It was a comment (I believe) linked to or copied into the Gawker article in which someone on a social media site said something like, “Another white male editor down. Yay! Female empowerment!”
If this is anyone’s idea of gaining female empowerment, count me out. If celebrating the ruining of another person’s life is cause for celebration, I don’t want any part of it.
But guess what. It’s really not that hard to start a literary journal. Pop Serial wasn’t that big of a deal. Shabby Doll House and Illuminati Girl Gang are just as good; no, are better.
But what are we talking about? Are we talking about rape or are we talking about the disparity of males to females in the literary community?
In the same Gawker article the author named several male writers and editors in our community to make a point, I guess, that it is run by men? But as off topic as that comment is, it’s not even true. It was a slanting to prove a point (what point I’m not sure). And just as many recent articles (not on Gawker) have pointed to the women starting/running/editing literary journals currently/in the recent past: Sarah Jean Alexander, Gabby Bess, LK Shaw, Roxane Gay, me.
And it’s really not that hard to make a name for yourself in the literary world in the traditional manner: writing for years in your bedroom anywhere other than New York City or Brooklyn, having your work rejected for many of those years, sometimes accepted, getting to know other writers and editors little by little over the period of a decade.
Oh wait. I guess that is hard.
But you know what. It’s what Roxane and Tao and Blake and Chelsea and I all did.
(If you’re nineteen or twenty (or any age, really, but this seems to be the age of the people who do this), stop emailing me asking how you can get Mira or Tao to read your shit or follow you on Twitter. Write something decent. And don’t send me a shittily written story about abuse. The fact that it’s about abuse is not enough to warrant publication in a literary journal or on a literary website (imo). Ditto: cancer story. Ditto: anything story. The writing comes first. I’m sorry if this is offensive to you. But someone should tell you before you turn twenty-one (or whatever age you are, again, a generalization. I know quite a few twenty-one year olds who write circles around me: hello, Mira). You’re going to have to work a little harder.)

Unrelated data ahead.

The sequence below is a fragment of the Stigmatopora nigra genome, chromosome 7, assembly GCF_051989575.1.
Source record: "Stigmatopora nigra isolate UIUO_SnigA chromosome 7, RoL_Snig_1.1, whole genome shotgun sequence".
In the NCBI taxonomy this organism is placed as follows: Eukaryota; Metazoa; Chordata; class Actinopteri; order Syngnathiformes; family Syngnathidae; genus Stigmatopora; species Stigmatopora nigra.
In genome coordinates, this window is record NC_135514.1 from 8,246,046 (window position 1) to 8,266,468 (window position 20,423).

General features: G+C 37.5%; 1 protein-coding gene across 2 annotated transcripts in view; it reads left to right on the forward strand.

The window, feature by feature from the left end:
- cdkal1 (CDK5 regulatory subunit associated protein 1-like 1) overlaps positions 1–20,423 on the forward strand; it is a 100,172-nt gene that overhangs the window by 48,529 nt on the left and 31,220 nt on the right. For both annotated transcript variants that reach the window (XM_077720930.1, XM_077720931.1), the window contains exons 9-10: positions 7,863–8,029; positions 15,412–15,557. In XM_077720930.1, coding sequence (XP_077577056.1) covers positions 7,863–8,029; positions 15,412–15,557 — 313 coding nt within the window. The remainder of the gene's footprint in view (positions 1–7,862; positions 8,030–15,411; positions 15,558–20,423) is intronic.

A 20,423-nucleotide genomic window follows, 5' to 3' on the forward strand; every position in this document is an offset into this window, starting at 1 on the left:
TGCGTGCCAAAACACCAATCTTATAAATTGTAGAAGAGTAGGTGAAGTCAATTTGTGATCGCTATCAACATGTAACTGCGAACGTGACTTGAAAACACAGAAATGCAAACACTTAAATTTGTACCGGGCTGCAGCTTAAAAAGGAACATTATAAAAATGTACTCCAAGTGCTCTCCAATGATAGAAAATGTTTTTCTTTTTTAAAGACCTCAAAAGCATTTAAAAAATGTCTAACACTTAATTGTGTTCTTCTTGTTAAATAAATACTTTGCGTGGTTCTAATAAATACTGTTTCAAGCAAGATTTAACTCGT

I’m getting off topic, but that’s because these articles have all been so off topic.
I want to get to my imperfections.
(Well, I don’t want to, but we need to; I need to.)
When I was a young person I molested three children younger than myself; a boy and two girls, one of which was my half-sister. Granted, I was, to the best of my knowledge/memory, nine or ten and the children were all about three or four years younger than I was. I know you’re going to say this doesn’t count. But think of finding me in your five year old’s bed. Think of my grandmother finding me on top of my sister in hers. I was shunned. Rightfully so, I thought. Separated from my sister (I was never caught in the other two cases). I remember being sent down to the swimming pool (who knows the logic behind this) while my grandmother comforted (?) or talked to my sister. I remember feeling like a monster. Ashamed. Crying alone in the water (in my memory it was evening, dinner time; maybe there were other people but in my memory I am alone). I don’t remember if this was the last time it happened. I don’t remember being molested myself (that is the logical next thought, I realize). I don’t know why I did it. I still don’t understand why. (My sister and I don’t talk. I never see her. I don’t know if this is based on what happened then or if this is based on any number of other reasons why half-siblings or any siblings may or may not talk as adults. I have often wondered how much or if she remembers; if it was a traumatic experience for her. I have never asked. I’m still too afraid; feel too much a monster.)
I think it is important to tell you this because I think it is important for us all to remember our faults and those things we are most ashamed of.